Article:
"Rereading text and massed practice of a skill or new knowledge are by far the preferred study strategies of learners of all stripes, but they’re also among the least productive. By massed practice we mean the single-minded, rapid-fire repetition of something you’re trying to burn into memory, the ‘practice-practice-practice’ of conventional wisdom. Cramming for exams is an example."
"Rereading and massed practice give rise to feelings of fluency that are taken to be signs of mastery, but for true mastery or durability these strategies are largely a waste of time.”
How fluent are you on a certain topic?
Turns out we're not that good at estimating this..
- When we re-read something it gives us a feeling of 'familiarity' that can often mask as fluency!
- But when it comes time to take action on a certain piece of information we need to be FLUENT not FAMILIAR..
Why is Fluency important?
- Let's say your job is to make decisions.. (Most high paying jobs involve decision making).
- Often you'll need to make decisions quickly.. Without time to reference material that you once read!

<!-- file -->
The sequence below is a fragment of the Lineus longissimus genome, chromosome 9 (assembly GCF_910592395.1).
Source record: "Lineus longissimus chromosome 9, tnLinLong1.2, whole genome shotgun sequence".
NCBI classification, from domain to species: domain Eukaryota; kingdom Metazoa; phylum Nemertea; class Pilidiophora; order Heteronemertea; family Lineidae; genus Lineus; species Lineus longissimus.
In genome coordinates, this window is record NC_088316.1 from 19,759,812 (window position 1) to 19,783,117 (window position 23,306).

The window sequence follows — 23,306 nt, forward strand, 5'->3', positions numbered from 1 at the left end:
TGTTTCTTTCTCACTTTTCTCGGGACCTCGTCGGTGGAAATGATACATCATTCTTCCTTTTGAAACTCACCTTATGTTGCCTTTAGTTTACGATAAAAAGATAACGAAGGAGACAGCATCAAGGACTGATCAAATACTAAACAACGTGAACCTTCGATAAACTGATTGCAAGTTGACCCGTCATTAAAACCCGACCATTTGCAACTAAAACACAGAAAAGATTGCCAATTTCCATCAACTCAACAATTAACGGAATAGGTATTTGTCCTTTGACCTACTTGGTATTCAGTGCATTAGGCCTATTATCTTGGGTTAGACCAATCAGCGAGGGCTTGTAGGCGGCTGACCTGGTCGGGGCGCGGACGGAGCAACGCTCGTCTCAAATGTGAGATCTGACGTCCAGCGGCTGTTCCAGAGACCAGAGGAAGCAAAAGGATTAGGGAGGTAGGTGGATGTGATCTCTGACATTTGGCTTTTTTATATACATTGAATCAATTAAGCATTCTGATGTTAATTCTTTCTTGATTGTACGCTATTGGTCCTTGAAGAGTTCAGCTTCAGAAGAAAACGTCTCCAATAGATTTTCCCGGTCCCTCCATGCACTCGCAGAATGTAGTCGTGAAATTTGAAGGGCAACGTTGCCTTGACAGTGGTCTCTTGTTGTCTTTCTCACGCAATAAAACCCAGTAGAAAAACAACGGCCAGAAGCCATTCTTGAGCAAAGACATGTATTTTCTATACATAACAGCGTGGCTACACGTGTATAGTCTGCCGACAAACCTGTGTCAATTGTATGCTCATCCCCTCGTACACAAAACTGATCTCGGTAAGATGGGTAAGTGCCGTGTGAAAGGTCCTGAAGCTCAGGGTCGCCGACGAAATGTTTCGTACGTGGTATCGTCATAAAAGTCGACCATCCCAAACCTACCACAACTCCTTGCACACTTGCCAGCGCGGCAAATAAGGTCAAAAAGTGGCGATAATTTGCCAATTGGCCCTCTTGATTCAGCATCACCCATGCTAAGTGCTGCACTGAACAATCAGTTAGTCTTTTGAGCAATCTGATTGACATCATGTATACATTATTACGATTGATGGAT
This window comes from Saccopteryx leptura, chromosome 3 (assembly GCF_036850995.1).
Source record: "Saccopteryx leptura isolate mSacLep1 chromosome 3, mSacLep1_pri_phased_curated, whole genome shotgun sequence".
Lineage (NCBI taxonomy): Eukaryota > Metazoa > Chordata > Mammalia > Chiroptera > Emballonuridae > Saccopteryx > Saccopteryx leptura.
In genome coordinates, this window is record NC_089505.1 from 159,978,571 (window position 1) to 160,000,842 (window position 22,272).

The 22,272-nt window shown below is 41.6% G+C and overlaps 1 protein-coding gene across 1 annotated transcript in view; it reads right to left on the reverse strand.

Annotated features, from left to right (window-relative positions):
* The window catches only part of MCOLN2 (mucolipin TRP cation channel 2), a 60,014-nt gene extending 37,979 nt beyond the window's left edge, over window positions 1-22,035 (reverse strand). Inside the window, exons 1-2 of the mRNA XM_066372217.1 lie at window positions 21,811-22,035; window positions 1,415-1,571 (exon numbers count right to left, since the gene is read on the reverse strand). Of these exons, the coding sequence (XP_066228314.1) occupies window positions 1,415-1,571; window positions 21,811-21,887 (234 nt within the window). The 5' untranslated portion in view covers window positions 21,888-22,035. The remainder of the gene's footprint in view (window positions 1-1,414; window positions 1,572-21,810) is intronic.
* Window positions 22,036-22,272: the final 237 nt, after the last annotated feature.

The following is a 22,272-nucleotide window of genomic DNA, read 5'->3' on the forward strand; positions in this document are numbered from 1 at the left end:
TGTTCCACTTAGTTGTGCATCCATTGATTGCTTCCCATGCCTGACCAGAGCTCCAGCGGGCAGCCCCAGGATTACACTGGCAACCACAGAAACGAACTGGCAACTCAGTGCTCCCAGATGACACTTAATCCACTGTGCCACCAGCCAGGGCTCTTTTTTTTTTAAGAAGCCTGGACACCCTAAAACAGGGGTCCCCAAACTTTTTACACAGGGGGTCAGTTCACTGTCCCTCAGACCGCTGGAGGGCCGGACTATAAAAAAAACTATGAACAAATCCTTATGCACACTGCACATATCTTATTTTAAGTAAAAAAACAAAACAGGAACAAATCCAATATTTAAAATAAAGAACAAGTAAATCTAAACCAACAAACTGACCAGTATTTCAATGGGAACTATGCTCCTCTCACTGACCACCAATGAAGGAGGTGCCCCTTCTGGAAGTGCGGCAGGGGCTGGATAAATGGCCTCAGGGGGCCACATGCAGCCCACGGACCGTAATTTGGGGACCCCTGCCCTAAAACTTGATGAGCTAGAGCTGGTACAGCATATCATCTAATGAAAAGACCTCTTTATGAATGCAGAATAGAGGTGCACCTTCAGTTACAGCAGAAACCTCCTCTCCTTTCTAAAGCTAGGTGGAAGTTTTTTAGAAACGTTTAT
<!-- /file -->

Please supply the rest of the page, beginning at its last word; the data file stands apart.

- Being familiar with a topic can give you a false sense of security that you understand it.. Leaving you open to making decisions on bad information!
So how do we ensure we're fluent?
Start by throwing away most of the study practices that are so common..
Re-reading a particular text
Cramming the night before a test
Taking the same practice test over and over
Then we're going to add in some of the practices inside this book!
These practices end up being more energy and attention demanding..
But they lead to real brain changes vs temporary learning!
“A child stringing cranberries on a thread goes to hang them on the tree, only to find they’ve slipped off the other end."
"Without the knot, there’s no making a string. Without the knot, there’s no necklace, there’s no beaded purse, no magnificent tapestry. Retrieval ties the knot for memory. Repeated retrieval snugs it up and adds a loop to make it fast."
"Today, we know from empirical research that practicing retrieval makes learning stick far better than reexposure to the original material does. This is the testing effect, also known as the retrieval-practice effect."